Ah, Out Run. Anyone who was a gamer in the eighties and early nineties can’t ever forget it.
It wasn’t just that it was technically impressive — and it was, for the time. The main appeal of Out Run was that it wasn’t a typical “racing” game in which professional drivers run against each other in specially prepared tracks or sections, such as a Formula 1 or rally race. Out Run was different: it was about a guy trying to impress a girl in his Ferrari Testarossa, through several North American scenarios. It wasn’t a “race”, there were no “opponents”; the other cars on the road were just normal traffic. Even advertisements at the time, instead of talking about some “ultimate driving challenge”, just said that you’d almost be able to feel the wind in your hair. In short, it was a very different driving game, and there’s a reason people still remember it well.
So, naturally, there were ports for home computers and consoles. Nowadays, it’s easy to try them all out, using emulators and such, but at the time the teenager I was didn’t have any options other than to play it on his trusty ZX Spectrum (a 128K +3, at the time). In other words, I didn’t really have other versions of the game to compare the Speccy port to (OK, there was the original arcade version, but nobody expected a home computer port at the time to compare to that!). If I had, maybe I wouldn’t have played it so much.
It looked like this:
Now, don’t get me wrong. These are actually pretty good graphics for a Spectrum. They’re mostly monochrome, as was usual on that machine, due to its infamous color clash (basically, it could only have 2 different colors for each 8×8 square of pixels), but they’re well-drawn and detailed, and you can identify most of the other cars easily. The graphics are not the problem here.
Neither is the sound, which you’ll be able to hear in the video coming next, sporting faithful renditions of two of the three classic Out Run songs, “Magical Sound Shower” and “Splash Wave”. Unlike most versions of the game (including the arcade itself), you don’t pick one song at the beginning and stay with it for the entire game; here, instead, it alternates between the two songs every time you go to the next stage. If you ask me, this way it actually works better, since you don’t listen to the same song over and over.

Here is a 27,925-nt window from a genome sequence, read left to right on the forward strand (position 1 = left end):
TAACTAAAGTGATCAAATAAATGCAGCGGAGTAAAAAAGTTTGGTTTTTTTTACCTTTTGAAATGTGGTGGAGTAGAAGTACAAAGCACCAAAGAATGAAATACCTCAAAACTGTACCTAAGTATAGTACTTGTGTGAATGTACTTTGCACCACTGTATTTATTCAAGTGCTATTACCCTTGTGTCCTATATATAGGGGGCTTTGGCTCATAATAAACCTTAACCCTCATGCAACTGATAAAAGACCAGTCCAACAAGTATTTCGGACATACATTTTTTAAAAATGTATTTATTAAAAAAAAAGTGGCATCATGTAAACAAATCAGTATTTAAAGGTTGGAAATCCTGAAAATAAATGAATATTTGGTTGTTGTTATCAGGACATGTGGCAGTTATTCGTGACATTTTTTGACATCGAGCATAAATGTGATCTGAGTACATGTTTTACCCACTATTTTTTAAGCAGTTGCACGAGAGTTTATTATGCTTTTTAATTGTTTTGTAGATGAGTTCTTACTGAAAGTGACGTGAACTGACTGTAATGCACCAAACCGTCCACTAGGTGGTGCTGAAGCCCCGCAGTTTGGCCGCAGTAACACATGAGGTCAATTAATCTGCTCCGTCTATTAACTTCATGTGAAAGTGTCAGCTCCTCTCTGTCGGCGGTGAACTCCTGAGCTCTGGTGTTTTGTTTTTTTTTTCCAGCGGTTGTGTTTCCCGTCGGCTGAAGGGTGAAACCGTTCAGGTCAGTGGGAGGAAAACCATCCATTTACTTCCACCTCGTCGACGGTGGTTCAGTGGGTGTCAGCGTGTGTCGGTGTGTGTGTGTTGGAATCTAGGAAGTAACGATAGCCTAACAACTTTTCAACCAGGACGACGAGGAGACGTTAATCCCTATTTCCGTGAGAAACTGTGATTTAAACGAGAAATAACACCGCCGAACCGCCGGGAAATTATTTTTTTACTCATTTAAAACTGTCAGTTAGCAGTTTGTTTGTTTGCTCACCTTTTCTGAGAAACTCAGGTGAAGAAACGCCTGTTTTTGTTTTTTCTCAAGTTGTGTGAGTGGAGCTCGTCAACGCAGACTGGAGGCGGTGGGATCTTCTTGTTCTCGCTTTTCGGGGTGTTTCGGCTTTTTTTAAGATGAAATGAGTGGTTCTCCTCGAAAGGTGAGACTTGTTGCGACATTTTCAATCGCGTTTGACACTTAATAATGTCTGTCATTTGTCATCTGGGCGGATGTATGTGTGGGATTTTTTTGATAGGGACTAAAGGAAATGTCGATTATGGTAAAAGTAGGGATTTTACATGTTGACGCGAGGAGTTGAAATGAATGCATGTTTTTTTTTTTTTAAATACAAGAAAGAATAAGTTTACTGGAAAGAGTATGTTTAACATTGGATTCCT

It also includes all the levels of the original arcade version, including the split paths, a feature left out of the Commodore 64 version, for instance. Yes, it’s a multi-load, which on tape could be pretty annoying (though at least in the 128K version it could keep several levels in memory, so, if on your second time around you chose the same stages, it wouldn’t have to load them again), but, again, it’s pretty understandable, considering the hardware and the size of the game.
So, what’s wrong with it? Take a look at it and see for yourself (the video spends about one minute on the menu screen, so please be patient):
Noticed the problem? No, it’s not the annoying “skid” sound (which, incidentally, was even worse in most of the other ports, including the Amiga one). It’s the speed, or, more precisely, the frame rate. Not only does it kill any possible sensation of speed, but it actually makes the game much harder to control, since, with a frame rate of 2-3 fps, it’s quite possible that you have pressed a key and the screen hasn’t updated yet — noticeably. And the speed you saw here is on a mostly empty level; the one with the rock structures, I’m sure, goes below one frame per second… and, no, I’m not exaggerating.
Now, yes, the Spectrum had its limitations, but, come on. I’d think it obvious that a game that played like this wasn’t ready for release. Couldn’t they lower the graphics detail? Optimize some routines? A racing game needs speed, needs a decent frame rate; if you’re not getting it yet, you don’t release.
It wasn’t as if the Speccy couldn’t handle a decent conversion of an arcade racing game:
So, why did I play it so much? I think I already mentioned it at the beginning of this post: it was a combination of 1) drooling over the arcade version, and 2) not having other ports of the game to compare it to, until several years later. This port, then, was the only “way” to play Out Run at home… and play it a lot I did. Oddly enough, more than the 4 examples I’ve just shown, all of them better ports with much smoother frame rates…